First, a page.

*BREC's Baton Rouge Zoo was the 19th zoo in the nation to be accredited and the first in Louisiana.  The Baton Rouge Zoo remains in the top 10% of zoos in the nation. (also from the article)

Monday, June 10, 2013

That's Not Really So Dumb, When You Think About It

Recently I encountered a thread called The dumbest thing you've ever heard someone say/ask? on the O/T [off topic] board on tigerdroppings. The thread is, as you can predict from the title, about the dumbest things posters can recall that they have heard people say or ask. It makes for humorous reading. Some of my favorite examples:

I was flying to Hawaii from Los Angeles and, when they were explaining to us the life jackets and everything, I heard a lady look over to her husband and ask "We have to fly over water?" 

Earlier today I was sitting on this . . . beach near my apartment(in Boston). These two girls were walking by me and one looks at the other and says "what ocean is this?"

A student asked an ELL student named Juanita how to say her name in Spanish.

Some questions I've been asked by students 

-"Is Alaska really pink?" when we were looking at a map of the states.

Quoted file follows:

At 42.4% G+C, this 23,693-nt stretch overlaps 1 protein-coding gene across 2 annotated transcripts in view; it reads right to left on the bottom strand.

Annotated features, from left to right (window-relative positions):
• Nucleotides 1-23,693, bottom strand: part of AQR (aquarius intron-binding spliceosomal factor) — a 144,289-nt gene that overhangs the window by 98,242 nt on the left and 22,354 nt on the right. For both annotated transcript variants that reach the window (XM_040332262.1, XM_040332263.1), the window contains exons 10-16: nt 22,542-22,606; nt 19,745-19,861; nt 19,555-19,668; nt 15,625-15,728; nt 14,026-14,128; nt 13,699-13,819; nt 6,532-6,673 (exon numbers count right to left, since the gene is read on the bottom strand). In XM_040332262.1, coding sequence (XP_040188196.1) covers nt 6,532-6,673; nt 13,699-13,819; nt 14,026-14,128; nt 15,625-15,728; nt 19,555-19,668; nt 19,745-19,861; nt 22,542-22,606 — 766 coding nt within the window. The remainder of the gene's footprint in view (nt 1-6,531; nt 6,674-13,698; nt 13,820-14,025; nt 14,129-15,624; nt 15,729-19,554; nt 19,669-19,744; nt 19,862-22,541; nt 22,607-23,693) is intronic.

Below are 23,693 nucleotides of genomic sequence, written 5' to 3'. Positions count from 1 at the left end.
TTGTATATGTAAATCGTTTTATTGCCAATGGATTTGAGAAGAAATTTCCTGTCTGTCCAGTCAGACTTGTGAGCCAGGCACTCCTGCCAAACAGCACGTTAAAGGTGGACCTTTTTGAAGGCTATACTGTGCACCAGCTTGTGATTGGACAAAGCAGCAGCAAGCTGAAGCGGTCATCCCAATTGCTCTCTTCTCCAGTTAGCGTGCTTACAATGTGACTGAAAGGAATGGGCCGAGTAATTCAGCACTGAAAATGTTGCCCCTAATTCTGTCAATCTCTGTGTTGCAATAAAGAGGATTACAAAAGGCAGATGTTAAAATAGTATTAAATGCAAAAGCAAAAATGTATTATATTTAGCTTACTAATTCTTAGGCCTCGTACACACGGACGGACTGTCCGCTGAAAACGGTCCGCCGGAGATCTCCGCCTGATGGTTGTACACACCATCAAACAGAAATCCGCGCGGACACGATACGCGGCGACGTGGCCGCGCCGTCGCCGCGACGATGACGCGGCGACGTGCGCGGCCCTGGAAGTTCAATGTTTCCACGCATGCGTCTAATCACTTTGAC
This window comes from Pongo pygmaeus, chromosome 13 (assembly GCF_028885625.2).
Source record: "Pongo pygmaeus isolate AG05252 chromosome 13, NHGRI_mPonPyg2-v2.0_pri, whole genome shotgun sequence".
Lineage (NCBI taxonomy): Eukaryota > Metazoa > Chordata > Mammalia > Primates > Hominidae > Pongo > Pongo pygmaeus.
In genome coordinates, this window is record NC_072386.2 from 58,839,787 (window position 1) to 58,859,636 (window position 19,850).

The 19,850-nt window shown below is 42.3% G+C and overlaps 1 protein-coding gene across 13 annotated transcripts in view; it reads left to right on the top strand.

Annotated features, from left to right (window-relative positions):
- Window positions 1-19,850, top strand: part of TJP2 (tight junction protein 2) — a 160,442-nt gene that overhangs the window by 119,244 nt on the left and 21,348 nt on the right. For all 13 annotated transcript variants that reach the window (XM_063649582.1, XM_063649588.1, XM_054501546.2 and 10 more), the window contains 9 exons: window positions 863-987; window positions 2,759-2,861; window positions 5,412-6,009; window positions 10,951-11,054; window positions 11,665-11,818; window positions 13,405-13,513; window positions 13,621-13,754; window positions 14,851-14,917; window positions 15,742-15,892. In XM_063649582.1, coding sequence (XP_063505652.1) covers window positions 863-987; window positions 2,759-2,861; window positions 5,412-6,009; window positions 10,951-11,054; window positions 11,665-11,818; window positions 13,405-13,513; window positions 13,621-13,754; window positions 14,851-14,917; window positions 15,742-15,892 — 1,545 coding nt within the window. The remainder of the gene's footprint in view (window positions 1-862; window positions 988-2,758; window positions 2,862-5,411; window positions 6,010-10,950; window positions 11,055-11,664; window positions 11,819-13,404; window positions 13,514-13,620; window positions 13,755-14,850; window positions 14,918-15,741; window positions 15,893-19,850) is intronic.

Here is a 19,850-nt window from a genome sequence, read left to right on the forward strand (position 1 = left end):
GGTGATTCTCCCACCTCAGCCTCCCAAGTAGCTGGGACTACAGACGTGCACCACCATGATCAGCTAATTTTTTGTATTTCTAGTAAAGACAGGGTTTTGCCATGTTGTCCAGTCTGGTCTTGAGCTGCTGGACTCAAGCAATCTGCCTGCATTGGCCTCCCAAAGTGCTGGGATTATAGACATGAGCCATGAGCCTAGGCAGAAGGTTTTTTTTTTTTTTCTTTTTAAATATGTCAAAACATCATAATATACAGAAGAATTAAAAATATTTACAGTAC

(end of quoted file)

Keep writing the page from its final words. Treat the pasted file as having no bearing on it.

-"Is that the same place we go for Spring Break" when discussing Manuel Noriega.

"Namaste. That's Japanese for 'goodbye.'" - Talkative Midwestern idiot behind my wife, son, and me on Small World at Disney.

It occurs to me, though, in reading through the thread, that some of the examples may have been meant as jokes. Not particularly funny jokes, but jokes. Some examples:

Some girl at a college football game asked where the yellow first down line was at on the field.

On another note a guy from BR that tailgates with us whilst eating Pastalaya [a pasta version of jambalaya, a rice dish] says "I'll bet this would be good if it had rice in it" 

We were talking about.birthdays and this this girl says her birthsay was June 10th (or whatever day its been a while). I asked "really what year? " she says,"well, its every year"

My husband would definitely have said the first two. Then I would have sighed that sigh I use on such occasions and given him the look, while reminding myself he is often genuinely funny. 

I would have said the third.

Others strike me as responses being given out of habit even though the situation is wrong: